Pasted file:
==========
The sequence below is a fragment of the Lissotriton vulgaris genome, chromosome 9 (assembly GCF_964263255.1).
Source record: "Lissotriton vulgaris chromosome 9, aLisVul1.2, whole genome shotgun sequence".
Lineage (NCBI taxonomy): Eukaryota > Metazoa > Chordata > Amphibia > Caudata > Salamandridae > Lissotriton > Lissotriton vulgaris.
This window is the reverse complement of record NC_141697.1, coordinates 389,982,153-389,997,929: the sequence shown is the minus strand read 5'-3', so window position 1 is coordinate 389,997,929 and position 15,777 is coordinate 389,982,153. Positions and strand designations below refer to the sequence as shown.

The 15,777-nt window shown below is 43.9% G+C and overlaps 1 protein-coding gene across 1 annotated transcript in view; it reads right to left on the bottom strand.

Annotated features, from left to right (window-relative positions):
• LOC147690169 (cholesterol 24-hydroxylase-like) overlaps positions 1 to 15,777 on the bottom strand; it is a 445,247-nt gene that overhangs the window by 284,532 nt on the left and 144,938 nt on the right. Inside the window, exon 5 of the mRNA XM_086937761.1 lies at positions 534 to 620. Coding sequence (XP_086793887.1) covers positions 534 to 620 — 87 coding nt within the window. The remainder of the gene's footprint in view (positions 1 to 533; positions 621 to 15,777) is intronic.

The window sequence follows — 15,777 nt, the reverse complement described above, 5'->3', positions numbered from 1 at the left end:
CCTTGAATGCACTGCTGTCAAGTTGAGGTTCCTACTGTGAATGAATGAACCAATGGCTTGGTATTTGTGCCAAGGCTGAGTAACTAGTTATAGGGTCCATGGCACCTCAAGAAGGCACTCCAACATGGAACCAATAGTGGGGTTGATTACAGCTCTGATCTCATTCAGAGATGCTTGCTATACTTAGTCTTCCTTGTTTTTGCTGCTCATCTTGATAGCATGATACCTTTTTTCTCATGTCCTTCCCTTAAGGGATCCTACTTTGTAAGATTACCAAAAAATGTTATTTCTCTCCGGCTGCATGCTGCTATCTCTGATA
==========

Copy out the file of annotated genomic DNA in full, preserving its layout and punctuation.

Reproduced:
The sequence below is a fragment of the Lissotriton vulgaris genome, chromosome 9 (assembly GCF_964263255.1).
Source record: "Lissotriton vulgaris chromosome 9, aLisVul1.2, whole genome shotgun sequence".
Lineage (NCBI taxonomy): Eukaryota > Metazoa > Chordata > Amphibia > Caudata > Salamandridae > Lissotriton > Lissotriton vulgaris.
This window is the reverse complement of record NC_141697.1, coordinates 389,982,153-389,997,929: the sequence shown is the minus strand read 5'-3', so window position 1 is coordinate 389,997,929 and position 15,777 is coordinate 389,982,153. Positions and strand designations below refer to the sequence as shown.

The 15,777-nt window shown below is 43.9% G+C and overlaps 1 protein-coding gene across 1 annotated transcript in view; it reads right to left on the bottom strand.

Annotated features, from left to right (window-relative positions):
• LOC147690169 (cholesterol 24-hydroxylase-like) overlaps positions 1 to 15,777 on the bottom strand; it is a 445,247-nt gene that overhangs the window by 284,532 nt on the left and 144,938 nt on the right. Inside the window, exon 5 of the mRNA XM_086937761.1 lies at positions 534 to 620. Coding sequence (XP_086793887.1) covers positions 534 to 620 — 87 coding nt within the window. The remainder of the gene's footprint in view (positions 1 to 533; positions 621 to 15,777) is intronic.

The window sequence follows — 15,777 nt, the reverse complement described above, 5'->3', positions numbered from 1 at the left end:
CCTTGAATGCACTGCTGTCAAGTTGAGGTTCCTACTGTGAATGAATGAACCAATGGCTTGGTATTTGTGCCAAGGCTGAGTAACTAGTTATAGGGTCCATGGCACCTCAAGAAGGCACTCCAACATGGAACCAATAGTGGGGTTGATTACAGCTCTGATCTCATTCAGAGATGCTTGCTATACTTAGTCTTCCTTGTTTTTGCTGCTCATCTTGATAGCATGATACCTTTTTTCTCATGTCCTTCCCTTAAGGGATCCTACTTTGTAAGATTACCAAAAAATGTTATTTCTCTCCGGCTGCATGCTGCTATCTCTGATA